When: Wednesday, October 2, 2013, 09:00 – 13:00
Where: Hilton Addis Ababa, Ethiopia
Registration Fee: $25
Maximum Number of Participants: 25
Facilitators: Eric Ohuma, Kenya/UK; Sikolia Wanyonyi, Kenya/UK
Deadline for Registration: Monday, September 2, 2013 - CLOSED -
Who Should Attend?
Consultant or trainee obstetricians and midwives undertaking or planning to undertake clinical research projects.
Researchers with interests in fetal, neonatal and child growth.
Clinicians interested in understanding how research data can be used to guide clinical decision making.

Evidence now suggests that fetal growth could be used as a surrogate for assessing neonatal and child well-being. There is therefore potential for researchers and clinicians in Africa to develop or be involved in key projects designed to address these issues. To achieve this, there is need to develop skills on how to design studies on the subject and apply the right statistical methods for data analysis. This knowledge will also help in key clinical decision making; such as differentiating intra-uterine fetal growth restriction or macrosomia from healthy but small or large fetuses based on comparisons from growth reference and standard charts. This workshop is designed to help the participant to understand how to design and analyse studies that may answer these questions.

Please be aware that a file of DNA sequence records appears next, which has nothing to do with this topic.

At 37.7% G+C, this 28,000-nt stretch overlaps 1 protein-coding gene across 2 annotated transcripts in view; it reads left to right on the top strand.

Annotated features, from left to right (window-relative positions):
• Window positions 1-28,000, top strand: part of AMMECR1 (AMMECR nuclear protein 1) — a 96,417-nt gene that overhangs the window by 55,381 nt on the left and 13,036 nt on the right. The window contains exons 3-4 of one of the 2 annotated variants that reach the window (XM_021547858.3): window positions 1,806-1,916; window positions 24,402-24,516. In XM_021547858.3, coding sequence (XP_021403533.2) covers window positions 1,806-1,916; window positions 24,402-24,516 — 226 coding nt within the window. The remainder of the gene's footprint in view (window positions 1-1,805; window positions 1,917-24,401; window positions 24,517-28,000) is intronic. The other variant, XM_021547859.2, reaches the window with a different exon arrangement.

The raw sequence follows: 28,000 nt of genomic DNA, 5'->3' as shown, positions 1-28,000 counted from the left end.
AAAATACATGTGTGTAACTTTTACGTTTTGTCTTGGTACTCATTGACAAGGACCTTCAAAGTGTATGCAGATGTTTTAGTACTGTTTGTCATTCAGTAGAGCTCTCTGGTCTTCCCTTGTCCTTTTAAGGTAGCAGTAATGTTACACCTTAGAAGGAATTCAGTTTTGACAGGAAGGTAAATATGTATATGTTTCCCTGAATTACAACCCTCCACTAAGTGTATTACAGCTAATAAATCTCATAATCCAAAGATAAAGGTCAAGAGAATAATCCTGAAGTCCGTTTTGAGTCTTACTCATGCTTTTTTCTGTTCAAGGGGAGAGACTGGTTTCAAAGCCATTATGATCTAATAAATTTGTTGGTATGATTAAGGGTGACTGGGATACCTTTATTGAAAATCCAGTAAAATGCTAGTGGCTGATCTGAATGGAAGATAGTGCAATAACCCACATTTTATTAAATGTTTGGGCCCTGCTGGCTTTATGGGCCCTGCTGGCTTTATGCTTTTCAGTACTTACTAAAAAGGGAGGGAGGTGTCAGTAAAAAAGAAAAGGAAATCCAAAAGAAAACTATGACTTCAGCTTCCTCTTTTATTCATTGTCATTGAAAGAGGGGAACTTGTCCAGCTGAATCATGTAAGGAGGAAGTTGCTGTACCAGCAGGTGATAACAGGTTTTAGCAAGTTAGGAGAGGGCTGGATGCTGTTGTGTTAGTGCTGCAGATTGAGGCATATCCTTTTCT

To understand principles of different study designs used in fetal and neonatal growth assessment.
To be able to analyse and interpret data on fetal growth and its application in clinical practice.
To understand how to determine the relationship between fetal growth and neonatal/childhood growth patterns.
To participate in the design of fetal growth studies (learn how to formulate a clinical question; understand the principles on which to base the choice of a primary outcome for the study and the challenges inherent in different designs).

Lectures, PowerPoint Presentations, Questions/Answers, One-to-One Interactions.

A formal lecture on design issues, various analytical approaches for modelling such data will be presented followed by a discussion. Participants are encouraged to bring their individual project work as participants will gain insights into analysis options relating to their own work. The sessions will be problem-based and the participants will be presented with data or use their own data to work through different case scenarios to enable understanding of the subject.

Learning outcomes
Design of growth studies
Issues emanating from the choice of a particular design
Statistical methods for growth data

To learn more about the workshop, please contact:
Eric Ohuma, Nuffield Department of Obstetrics & Gynaecology, University of Oxford, Women's Centre, Level 3, John Radcliffe Hospital, Headington, Oxford, OX3 9DU, UK;